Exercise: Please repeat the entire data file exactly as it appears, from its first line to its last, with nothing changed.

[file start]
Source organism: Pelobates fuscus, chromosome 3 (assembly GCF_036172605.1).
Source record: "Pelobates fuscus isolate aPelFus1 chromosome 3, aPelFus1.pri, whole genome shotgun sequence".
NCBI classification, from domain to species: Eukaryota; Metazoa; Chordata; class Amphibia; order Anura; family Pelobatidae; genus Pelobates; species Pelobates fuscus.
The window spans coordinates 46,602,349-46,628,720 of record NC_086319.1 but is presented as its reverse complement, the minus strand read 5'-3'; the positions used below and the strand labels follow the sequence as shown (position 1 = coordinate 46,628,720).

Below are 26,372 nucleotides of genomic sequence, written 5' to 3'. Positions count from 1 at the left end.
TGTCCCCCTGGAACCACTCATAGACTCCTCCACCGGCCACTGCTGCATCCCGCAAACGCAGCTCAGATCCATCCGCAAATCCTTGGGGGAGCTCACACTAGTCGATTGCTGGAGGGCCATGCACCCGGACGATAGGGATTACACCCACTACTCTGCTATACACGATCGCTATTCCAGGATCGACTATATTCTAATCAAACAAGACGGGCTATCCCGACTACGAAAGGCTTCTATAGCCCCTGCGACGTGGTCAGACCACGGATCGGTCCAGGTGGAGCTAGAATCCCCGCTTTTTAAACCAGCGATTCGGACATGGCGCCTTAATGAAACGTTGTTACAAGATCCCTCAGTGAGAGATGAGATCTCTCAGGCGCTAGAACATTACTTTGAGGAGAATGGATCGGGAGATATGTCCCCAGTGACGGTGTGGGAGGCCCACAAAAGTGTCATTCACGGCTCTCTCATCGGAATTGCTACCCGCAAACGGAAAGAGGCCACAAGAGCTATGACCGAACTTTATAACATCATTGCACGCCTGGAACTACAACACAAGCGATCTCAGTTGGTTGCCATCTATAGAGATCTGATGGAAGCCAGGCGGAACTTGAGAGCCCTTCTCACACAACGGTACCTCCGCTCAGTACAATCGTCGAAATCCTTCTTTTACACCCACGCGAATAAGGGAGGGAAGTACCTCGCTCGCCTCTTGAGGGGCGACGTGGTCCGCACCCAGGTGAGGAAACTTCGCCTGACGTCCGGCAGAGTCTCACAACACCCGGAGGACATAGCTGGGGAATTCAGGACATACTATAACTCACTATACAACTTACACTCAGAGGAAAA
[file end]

Source organism: Pelobates fuscus, chromosome 3 (assembly GCF_036172605.1).
Source record: "Pelobates fuscus isolate aPelFus1 chromosome 3, aPelFus1.pri, whole genome shotgun sequence".
NCBI classification, from domain to species: Eukaryota; Metazoa; Chordata; class Amphibia; order Anura; family Pelobatidae; genus Pelobates; species Pelobates fuscus.
The window spans coordinates 46,602,349-46,628,720 of record NC_086319.1 but is presented as its reverse complement, the minus strand read 5'-3'; the positions used below and the strand labels follow the sequence as shown (position 1 = coordinate 46,628,720).

Below are 26,372 nucleotides of genomic sequence, written 5' to 3'. Positions count from 1 at the left end.
TGTCCCCCTGGAACCACTCATAGACTCCTCCACCGGCCACTGCTGCATCCCGCAAACGCAGCTCAGATCCATCCGCAAATCCTTGGGGGAGCTCACACTAGTCGATTGCTGGAGGGCCATGCACCCGGACGATAGGGATTACACCCACTACTCTGCTATACACGATCGCTATTCCAGGATCGACTATATTCTAATCAAACAAGACGGGCTATCCCGACTACGAAAGGCTTCTATAGCCCCTGCGACGTGGTCAGACCACGGATCGGTCCAGGTGGAGCTAGAATCCCCGCTTTTTAAACCAGCGATTCGGACATGGCGCCTTAATGAAACGTTGTTACAAGATCCCTCAGTGAGAGATGAGATCTCTCAGGCGCTAGAACATTACTTTGAGGAGAATGGATCGGGAGATATGTCCCCAGTGACGGTGTGGGAGGCCCACAAAAGTGTCATTCACGGCTCTCTCATCGGAATTGCTACCCGCAAACGGAAAGAGGCCACAAGAGCTATGACCGAACTTTATAACATCATTGCACGCCTGGAACTACAACACAAGCGATCTCAGTTGGTTGCCATCTATAGAGATCTGATGGAAGCCAGGCGGAACTTGAGAGCCCTTCTCACACAACGGTACCTCCGCTCAGTACAATCGTCGAAATCCTTCTTTTACACCCACGCGAATAAGGGAGGGAAGTACCTCGCTCGCCTCTTGAGGGGCGACGTGGTCCGCACCCAGGTGAGGAAACTTCGCCTGACGTCCGGCAGAGTCTCACAACACCCGGAGGACATAGCTGGGGAATTCAGGACATACTATAACTCACTATACAACTTACACTCAGAGGAAAA